For those new to this series . . .
This blog is for leaders who desire to capitalize upon natural strengths to realize individual and organizational peak performance. We share insights from an upcoming book on The Foundation of Winning (FOW), the template we have developed to help our clients achieve their personal and organizational potential. The FOW elements include Three Principles of Mankind and Four Disciplines of Leadership—they are the pillars that enable natural alignment and meaningful success.
I was privileged to spend 21 years at University of Michigan Athletics, including 11 years with Football Coach Bo Schembechler, one of our nation’s most exemplary leaders. Working with Bo revealed there is much more to long-term peak performance than talent. Being a systems engineer, I was fascinated by the science behind what made enduring peak performance possible. There are many great leaders who possess what Bo embodied, but he may be referenced more than others due to the life experiences.
What behaviors do the peak performers at your organization have in common?
We have shared the importance of Organizational Cultural Fit and Job Competency Fit and how they contribute to Peak Performance. The last component of the Performance Evaluation Equation is Behavioral Fit.
Job Behavioral Requirements
A unique inventory of behavioral requirements for the job is required before interviewing for a new hire. While it’s imperative that a surgeon and a police officer each function well under pressure, the nature of the pressure each faces is different and so is the optimum response for each.
For employees already in the fold, they need to understand what appropriate behavior for the job looks like. Once known, and compliance has been assessed, we need strategies for coaching them to adjust their behaviors to match better with the requirements for Peak Performance. Reviewing the behavioral profiles of highly-successful past incumbents is an excellent beginning when creating or modifying the behavioral requirements for a particular job. And each of us must honestly appraise our own behavioral bias in performing our jobs for peak performance, as we move along our career path.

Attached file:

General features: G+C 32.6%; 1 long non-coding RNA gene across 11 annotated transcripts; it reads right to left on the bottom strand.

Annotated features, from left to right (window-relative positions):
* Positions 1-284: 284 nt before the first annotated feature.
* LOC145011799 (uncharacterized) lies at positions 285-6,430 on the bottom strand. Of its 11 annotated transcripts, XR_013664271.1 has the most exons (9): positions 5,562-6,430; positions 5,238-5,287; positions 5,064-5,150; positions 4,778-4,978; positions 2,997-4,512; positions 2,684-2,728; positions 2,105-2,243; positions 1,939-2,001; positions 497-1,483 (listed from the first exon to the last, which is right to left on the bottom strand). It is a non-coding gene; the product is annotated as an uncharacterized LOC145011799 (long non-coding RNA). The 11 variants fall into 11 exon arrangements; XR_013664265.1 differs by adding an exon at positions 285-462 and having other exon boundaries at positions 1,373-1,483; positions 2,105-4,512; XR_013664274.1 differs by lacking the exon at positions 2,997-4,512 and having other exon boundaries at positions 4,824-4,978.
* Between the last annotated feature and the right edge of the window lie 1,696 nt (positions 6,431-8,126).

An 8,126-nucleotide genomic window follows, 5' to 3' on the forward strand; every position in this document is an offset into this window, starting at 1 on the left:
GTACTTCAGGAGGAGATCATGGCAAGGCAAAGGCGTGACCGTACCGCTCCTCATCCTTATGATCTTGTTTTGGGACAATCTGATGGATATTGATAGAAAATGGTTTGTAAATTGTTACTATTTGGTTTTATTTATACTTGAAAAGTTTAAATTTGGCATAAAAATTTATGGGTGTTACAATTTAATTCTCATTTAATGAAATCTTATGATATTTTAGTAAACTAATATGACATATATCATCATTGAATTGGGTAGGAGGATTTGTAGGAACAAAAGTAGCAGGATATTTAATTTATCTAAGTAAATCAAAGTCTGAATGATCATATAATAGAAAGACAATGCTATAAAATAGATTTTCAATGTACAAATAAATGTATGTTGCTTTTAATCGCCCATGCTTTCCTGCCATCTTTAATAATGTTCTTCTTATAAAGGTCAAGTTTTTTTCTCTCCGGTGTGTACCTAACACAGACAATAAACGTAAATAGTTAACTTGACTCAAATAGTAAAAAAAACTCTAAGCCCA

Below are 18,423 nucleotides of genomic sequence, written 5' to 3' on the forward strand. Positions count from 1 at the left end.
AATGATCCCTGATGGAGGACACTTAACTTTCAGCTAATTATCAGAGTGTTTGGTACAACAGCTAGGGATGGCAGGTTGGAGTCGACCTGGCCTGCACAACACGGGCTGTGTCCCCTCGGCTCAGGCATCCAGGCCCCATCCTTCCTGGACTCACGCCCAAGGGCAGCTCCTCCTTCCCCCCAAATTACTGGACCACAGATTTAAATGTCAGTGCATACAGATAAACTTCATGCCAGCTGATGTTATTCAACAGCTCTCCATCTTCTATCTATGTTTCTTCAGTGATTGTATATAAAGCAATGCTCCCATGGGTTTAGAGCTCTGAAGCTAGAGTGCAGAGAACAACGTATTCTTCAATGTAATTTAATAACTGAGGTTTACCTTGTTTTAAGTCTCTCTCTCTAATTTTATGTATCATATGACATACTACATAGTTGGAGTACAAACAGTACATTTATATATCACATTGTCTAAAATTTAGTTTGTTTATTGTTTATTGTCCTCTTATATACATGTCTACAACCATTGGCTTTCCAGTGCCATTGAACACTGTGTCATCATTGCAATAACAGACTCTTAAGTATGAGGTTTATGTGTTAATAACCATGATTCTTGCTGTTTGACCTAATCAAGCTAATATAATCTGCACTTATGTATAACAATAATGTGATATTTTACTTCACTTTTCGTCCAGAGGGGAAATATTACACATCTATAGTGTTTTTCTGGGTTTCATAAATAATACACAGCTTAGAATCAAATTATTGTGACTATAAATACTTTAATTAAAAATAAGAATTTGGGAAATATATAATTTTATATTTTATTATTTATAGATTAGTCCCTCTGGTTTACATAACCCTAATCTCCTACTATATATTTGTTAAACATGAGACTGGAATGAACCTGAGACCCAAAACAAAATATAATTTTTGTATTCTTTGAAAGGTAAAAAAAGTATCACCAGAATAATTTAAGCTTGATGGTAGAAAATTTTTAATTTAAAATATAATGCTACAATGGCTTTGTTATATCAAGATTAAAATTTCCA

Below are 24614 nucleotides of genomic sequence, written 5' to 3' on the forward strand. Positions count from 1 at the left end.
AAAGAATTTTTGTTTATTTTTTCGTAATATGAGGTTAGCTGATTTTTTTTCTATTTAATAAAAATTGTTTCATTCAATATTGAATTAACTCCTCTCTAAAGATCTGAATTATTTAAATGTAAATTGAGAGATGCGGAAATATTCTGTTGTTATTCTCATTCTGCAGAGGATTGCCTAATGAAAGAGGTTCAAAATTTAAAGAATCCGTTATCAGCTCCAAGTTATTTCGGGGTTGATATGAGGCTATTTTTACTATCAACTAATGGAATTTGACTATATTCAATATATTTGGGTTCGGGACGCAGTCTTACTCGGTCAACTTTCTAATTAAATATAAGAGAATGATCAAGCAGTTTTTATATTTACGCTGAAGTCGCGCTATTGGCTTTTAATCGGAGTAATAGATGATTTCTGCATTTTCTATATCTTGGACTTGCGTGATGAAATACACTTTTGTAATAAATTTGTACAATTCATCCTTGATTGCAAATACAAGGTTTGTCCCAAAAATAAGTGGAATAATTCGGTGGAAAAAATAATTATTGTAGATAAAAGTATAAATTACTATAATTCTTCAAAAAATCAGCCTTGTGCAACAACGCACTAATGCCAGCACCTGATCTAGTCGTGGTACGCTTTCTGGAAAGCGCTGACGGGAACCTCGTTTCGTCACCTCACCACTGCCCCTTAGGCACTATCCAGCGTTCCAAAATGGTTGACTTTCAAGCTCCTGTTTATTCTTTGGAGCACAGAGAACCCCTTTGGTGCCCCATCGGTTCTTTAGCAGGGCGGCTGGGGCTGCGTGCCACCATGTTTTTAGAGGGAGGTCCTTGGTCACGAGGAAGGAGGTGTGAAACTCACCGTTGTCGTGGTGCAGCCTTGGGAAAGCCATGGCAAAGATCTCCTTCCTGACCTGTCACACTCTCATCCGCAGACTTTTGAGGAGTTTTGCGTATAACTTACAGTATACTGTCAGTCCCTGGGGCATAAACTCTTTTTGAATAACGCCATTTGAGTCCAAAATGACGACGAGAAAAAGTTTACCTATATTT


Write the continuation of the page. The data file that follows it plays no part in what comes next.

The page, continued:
Job comfort describes the level of compatibility between an individual’s behavioral profile and behavioral requirements for the job. A high level of job comfort correlates with less effort, because we are doing what comes naturally. A low level of job comfort requires much more energy to sustain high performance, as we fight our natural tendencies. People tend to underperform and leave jobs where a low behavioral match results in low job comfort. In addition, there is a greater chance of mistakes being made when under pressure when we have poor job behavior fit.
Fundamental Requirements – Positive Energy and Passion
Do you have people in your organization who you look forward to working with because of their positive energy? R
esearch by Rob Cross, Wayne Baker, and Andrew Parker shows that, “Not only are energizers better performers themselves, but people who are strongly connected to an energizer are also better performers.” There is a direct correlation to return in assets with positive energy.
Passion for Your Job
There may be no greater contributor to success in life and in our jobs than that of passion. It is our drive, our commitment, our love of the work we do and its greater impact that intrinsically brings us energy. Early in FS&A’s development of the Peak Performance Equation, this component was not explicitly present; we thought it was covered in Cultural Fit as part of the individual’s alignment with the organization’s purpose. When I shared the Peak Performance Equation with real estate developer Steve Ross, for whom the Michigan Ross School of Business is named, he liked it, but added, “You are missing the most important ingredient in success: Passion!” There is no substitute for an unwavering commitment to something you believe deeply in. It is now a part of the Behavioral component of the Peak Performance Equation, and has been helpful when deciding on whom to hire, and to promote, for our clients.
Four Additional Behaviors to Assess
It is vital that we understand how an individual acts and reacts in a variety of scenarios. No two of us are the same, and understanding your own natural behavior will aid you, as a leader, to act and react responsibly. In addition, you will gain a deeper respect and understanding for the natural behavior of others, which will in turn enhance your relationships.
For job candidates (and yourself!), consider the four behaviors, shown in the table below, on a continuum.
There are no right or wrong behaviors, profiles, or reports for greatness, as each has its own strengths and benefits. We like to say that each of us is weird in our unique way, and that is a good thing! Every person is unique, as is every job. As an individual has natural behaviors, especially under pressure, each job has a behavioral requirement for peak performance. The better the behavioral fit, the less stress a person will be under when doing the job day after day, especially when under pressure. Who we are is expressed most clearly when we are under pressure, when the rational thinking brain is least engaged. This is when the wrong people in the wrong seats make mistakes at a cost of millions of dollars, or even the lives of people they are responsible for.
Leadership Challenge Questions
As a leader, ask yourself:
- What are your own natural behavioral tendencies?
- How can you better understand the natural behavioral tendencies of each of your team members?
- How can you attract candidates who have the proper Behavioral Fit for a given job in your organization?
- Are you looking at why individuals conduct themselves the way they do, more than how they conduct themselves?